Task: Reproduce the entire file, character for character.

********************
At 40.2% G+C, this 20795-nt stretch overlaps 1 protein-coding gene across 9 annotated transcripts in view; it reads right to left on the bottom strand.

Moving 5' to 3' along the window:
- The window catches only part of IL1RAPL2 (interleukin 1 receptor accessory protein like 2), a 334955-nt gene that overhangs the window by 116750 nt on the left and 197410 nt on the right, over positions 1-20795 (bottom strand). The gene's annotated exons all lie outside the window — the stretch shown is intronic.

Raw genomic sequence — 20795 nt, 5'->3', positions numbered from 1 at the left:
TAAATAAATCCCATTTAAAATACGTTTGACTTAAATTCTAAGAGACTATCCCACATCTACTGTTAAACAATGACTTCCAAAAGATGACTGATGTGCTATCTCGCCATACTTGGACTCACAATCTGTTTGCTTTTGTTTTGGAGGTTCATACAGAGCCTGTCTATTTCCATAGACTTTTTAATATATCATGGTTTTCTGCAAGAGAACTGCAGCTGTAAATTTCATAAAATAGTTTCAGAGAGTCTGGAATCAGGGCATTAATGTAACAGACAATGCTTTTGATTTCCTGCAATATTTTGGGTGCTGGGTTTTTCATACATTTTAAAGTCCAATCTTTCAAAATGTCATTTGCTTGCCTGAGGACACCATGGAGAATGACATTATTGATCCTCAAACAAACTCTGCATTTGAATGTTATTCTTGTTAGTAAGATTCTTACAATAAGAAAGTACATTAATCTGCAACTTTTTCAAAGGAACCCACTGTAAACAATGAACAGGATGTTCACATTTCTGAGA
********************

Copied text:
At 40.2% G+C, this 20795-nt stretch overlaps 1 protein-coding gene across 9 annotated transcripts in view; it reads right to left on the bottom strand.

Moving 5' to 3' along the window:
- The window catches only part of IL1RAPL2 (interleukin 1 receptor accessory protein like 2), a 334955-nt gene that overhangs the window by 116750 nt on the left and 197410 nt on the right, over positions 1-20795 (bottom strand). The gene's annotated exons all lie outside the window — the stretch shown is intronic.

Raw genomic sequence — 20795 nt, 5'->3', positions numbered from 1 at the left:
TAAATAAATCCCATTTAAAATACGTTTGACTTAAATTCTAAGAGACTATCCCACATCTACTGTTAAACAATGACTTCCAAAAGATGACTGATGTGCTATCTCGCCATACTTGGACTCACAATCTGTTTGCTTTTGTTTTGGAGGTTCATACAGAGCCTGTCTATTTCCATAGACTTTTTAATATATCATGGTTTTCTGCAAGAGAACTGCAGCTGTAAATTTCATAAAATAGTTTCAGAGAGTCTGGAATCAGGGCATTAATGTAACAGACAATGCTTTTGATTTCCTGCAATATTTTGGGTGCTGGGTTTTTCATACATTTTAAAGTCCAATCTTTCAAAATGTCATTTGCTTGCCTGAGGACACCATGGAGAATGACATTATTGATCCTCAAACAAACTCTGCATTTGAATGTTATTCTTGTTAGTAAGATTCTTACAATAAGAAAGTACATTAATCTGCAACTTTTTCAAAGGAACCCACTGTAAACAATGAACAGGATGTTCACATTTCTGAGA